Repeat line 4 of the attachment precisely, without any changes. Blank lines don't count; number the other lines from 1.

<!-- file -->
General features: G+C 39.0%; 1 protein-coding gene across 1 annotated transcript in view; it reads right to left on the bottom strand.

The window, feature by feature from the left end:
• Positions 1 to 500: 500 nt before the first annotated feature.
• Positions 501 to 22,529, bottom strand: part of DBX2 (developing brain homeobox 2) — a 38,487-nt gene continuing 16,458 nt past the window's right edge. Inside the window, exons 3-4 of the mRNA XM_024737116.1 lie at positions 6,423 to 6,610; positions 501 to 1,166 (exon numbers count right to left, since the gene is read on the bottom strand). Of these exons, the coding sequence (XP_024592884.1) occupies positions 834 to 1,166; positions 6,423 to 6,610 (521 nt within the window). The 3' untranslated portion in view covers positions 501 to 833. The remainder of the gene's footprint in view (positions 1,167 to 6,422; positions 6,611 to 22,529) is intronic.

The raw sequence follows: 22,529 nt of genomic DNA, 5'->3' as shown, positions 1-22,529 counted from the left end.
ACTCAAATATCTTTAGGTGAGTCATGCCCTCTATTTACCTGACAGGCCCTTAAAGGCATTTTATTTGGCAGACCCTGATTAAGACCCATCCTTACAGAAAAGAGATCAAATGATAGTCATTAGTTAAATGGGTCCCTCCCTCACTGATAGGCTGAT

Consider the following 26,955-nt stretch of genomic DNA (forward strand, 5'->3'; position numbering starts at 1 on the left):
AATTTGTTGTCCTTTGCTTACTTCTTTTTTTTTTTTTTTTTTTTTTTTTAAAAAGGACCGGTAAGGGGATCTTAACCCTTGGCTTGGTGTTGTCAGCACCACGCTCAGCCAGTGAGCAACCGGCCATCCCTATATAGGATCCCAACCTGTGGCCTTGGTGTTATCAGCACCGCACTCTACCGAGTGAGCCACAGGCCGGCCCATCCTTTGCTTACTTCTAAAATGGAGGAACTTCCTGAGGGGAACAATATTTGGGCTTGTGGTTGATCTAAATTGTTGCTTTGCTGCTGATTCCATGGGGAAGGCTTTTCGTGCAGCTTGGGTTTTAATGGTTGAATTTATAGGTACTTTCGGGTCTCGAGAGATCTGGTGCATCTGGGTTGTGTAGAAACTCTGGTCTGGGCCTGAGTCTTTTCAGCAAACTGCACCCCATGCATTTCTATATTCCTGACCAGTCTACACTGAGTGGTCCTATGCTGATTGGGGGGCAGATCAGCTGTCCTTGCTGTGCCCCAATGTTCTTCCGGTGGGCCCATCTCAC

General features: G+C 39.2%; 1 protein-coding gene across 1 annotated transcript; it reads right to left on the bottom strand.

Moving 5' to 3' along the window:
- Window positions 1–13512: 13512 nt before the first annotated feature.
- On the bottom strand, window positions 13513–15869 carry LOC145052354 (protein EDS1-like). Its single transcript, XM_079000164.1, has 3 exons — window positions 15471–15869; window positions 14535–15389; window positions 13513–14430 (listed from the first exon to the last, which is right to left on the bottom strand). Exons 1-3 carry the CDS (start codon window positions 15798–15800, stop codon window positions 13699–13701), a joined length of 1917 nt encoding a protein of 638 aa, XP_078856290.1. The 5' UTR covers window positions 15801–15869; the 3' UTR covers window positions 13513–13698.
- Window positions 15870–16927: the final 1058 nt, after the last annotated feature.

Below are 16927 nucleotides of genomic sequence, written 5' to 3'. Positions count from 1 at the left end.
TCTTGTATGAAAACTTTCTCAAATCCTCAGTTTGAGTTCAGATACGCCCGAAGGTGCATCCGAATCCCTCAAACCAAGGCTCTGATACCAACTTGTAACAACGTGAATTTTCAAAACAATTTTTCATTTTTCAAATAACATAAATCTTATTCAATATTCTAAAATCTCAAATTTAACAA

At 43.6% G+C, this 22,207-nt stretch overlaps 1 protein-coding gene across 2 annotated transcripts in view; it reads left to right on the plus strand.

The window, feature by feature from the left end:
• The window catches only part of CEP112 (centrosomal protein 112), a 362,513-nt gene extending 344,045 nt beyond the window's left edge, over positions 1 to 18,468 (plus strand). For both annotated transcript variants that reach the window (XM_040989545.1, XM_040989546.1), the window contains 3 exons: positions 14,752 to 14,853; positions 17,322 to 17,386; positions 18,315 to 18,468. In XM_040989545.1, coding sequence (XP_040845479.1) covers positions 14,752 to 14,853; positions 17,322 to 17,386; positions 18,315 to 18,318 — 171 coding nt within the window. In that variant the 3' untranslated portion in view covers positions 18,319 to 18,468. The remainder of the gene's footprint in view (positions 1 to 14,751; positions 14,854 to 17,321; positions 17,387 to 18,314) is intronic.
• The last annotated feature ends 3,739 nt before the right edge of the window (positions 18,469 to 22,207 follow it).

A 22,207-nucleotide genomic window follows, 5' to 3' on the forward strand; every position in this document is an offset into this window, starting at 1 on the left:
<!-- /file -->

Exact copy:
• Positions 501 to 22,529, bottom strand: part of DBX2 (developing brain homeobox 2) — a 38,487-nt gene continuing 16,458 nt past the window's right edge. Inside the window, exons 3-4 of the mRNA XM_024737116.1 lie at positions 6,423 to 6,610; positions 501 to 1,166 (exon numbers count right to left, since the gene is read on the bottom strand). Of these exons, the coding sequence (XP_024592884.1) occupies positions 834 to 1,166; positions 6,423 to 6,610 (521 nt within the window). The 3' untranslated portion in view covers positions 501 to 833. The remainder of the gene's footprint in view (positions 1,167 to 6,422; positions 6,611 to 22,529) is intronic.